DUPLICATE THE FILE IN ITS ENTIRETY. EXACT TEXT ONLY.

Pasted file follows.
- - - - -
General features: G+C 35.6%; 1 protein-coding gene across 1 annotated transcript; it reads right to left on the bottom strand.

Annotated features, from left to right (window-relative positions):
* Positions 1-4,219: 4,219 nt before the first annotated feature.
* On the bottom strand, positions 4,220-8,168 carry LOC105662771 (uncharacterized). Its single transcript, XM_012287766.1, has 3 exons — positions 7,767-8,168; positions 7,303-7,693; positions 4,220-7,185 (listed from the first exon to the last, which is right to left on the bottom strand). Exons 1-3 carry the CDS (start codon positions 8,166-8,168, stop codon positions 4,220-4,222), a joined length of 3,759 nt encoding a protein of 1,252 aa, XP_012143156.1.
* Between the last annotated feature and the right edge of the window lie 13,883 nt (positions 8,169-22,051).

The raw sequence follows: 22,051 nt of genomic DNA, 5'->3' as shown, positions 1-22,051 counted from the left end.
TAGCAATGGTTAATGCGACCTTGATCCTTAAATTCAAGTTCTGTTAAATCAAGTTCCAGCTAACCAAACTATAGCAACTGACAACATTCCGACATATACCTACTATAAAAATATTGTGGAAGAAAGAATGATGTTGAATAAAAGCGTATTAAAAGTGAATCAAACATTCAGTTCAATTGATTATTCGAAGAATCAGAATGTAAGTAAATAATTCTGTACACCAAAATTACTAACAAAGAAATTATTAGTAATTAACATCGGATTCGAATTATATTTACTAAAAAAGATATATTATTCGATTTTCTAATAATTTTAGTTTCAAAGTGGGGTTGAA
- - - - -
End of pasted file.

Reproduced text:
General features: G+C 35.6%; 1 protein-coding gene across 1 annotated transcript; it reads right to left on the bottom strand.

Annotated features, from left to right (window-relative positions):
* Positions 1-4,219: 4,219 nt before the first annotated feature.
* On the bottom strand, positions 4,220-8,168 carry LOC105662771 (uncharacterized). Its single transcript, XM_012287766.1, has 3 exons — positions 7,767-8,168; positions 7,303-7,693; positions 4,220-7,185 (listed from the first exon to the last, which is right to left on the bottom strand). Exons 1-3 carry the CDS (start codon positions 8,166-8,168, stop codon positions 4,220-4,222), a joined length of 3,759 nt encoding a protein of 1,252 aa, XP_012143156.1.
* Between the last annotated feature and the right edge of the window lie 13,883 nt (positions 8,169-22,051).

The raw sequence follows: 22,051 nt of genomic DNA, 5'->3' as shown, positions 1-22,051 counted from the left end.
TAGCAATGGTTAATGCGACCTTGATCCTTAAATTCAAGTTCTGTTAAATCAAGTTCCAGCTAACCAAACTATAGCAACTGACAACATTCCGACATATACCTACTATAAAAATATTGTGGAAGAAAGAATGATGTTGAATAAAAGCGTATTAAAAGTGAATCAAACATTCAGTTCAATTGATTATTCGAAGAATCAGAATGTAAGTAAATAATTCTGTACACCAAAATTACTAACAAAGAAATTATTAGTAATTAACATCGGATTCGAATTATATTTACTAAAAAAGATATATTATTCGATTTTCTAATAATTTTAGTTTCAAAGTGGGGTTGAA